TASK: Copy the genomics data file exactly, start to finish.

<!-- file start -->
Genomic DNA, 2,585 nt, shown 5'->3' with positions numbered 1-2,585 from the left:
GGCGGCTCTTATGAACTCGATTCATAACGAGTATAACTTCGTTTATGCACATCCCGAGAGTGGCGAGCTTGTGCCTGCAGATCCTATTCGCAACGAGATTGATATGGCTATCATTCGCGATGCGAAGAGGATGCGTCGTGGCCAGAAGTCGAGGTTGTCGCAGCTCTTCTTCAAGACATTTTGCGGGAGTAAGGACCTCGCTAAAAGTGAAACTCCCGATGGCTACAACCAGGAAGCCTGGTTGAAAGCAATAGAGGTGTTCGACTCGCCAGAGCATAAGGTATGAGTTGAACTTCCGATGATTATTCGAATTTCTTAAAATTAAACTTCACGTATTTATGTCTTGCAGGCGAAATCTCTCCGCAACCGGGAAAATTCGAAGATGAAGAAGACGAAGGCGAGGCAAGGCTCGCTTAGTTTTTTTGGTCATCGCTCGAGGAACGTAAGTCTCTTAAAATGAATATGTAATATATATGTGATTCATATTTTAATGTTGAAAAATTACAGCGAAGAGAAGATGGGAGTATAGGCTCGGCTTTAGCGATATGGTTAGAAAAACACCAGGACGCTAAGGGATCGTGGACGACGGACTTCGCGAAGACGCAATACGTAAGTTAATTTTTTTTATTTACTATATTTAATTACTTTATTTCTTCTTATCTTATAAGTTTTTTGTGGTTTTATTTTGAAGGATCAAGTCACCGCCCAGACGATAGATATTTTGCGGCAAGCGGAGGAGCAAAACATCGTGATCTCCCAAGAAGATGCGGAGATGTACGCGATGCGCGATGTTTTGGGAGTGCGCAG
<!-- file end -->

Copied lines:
Genomic DNA, 2,585 nt, shown 5'->3' with positions numbered 1-2,585 from the left:
GGCGGCTCTTATGAACTCGATTCATAACGAGTATAACTTCGTTTATGCACATCCCGAGAGTGGCGAGCTTGTGCCTGCAGATCCTATTCGCAACGAGATTGATATGGCTATCATTCGCGATGCGAAGAGGATGCGTCGTGGCCAGAAGTCGAGGTTGTCGCAGCTCTTCTTCAAGACATTTTGCGGGAGTAAGGACCTCGCTAAAAGTGAAACTCCCGATGGCTACAACCAGGAAGCCTGGTTGAAAGCAATAGAGGTGTTCGACTCGCCAGAGCATAAGGTATGAGTTGAACTTCCGATGATTATTCGAATTTCTTAAAATTAAACTTCACGTATTTATGTCTTGCAGGCGAAATCTCTCCGCAACCGGGAAAATTCGAAGATGAAGAAGACGAAGGCGAGGCAAGGCTCGCTTAGTTTTTTTGGTCATCGCTCGAGGAACGTAAGTCTCTTAAAATGAATATGTAATATATATGTGATTCATATTTTAATGTTGAAAAATTACAGCGAAGAGAAGATGGGAGTATAGGCTCGGCTTTAGCGATATGGTTAGAAAAACACCAGGACGCTAAGGGATCGTGGACGACGGACTTCGCGAAGACGCAATACGTAAGTTAATTTTTTTTATTTACTATATTTAATTACTTTATTTCTTCTTATCTTATAAGTTTTTTGTGGTTTTATTTTGAAGGATCAAGTCACCGCCCAGACGATAGATATTTTGCGGCAAGCGGAGGAGCAAAACATCGTGATCTCCCAAGAAGATGCGGAGATGTACGCGATGCGCGATGTTTTGGGAGTGCGCAG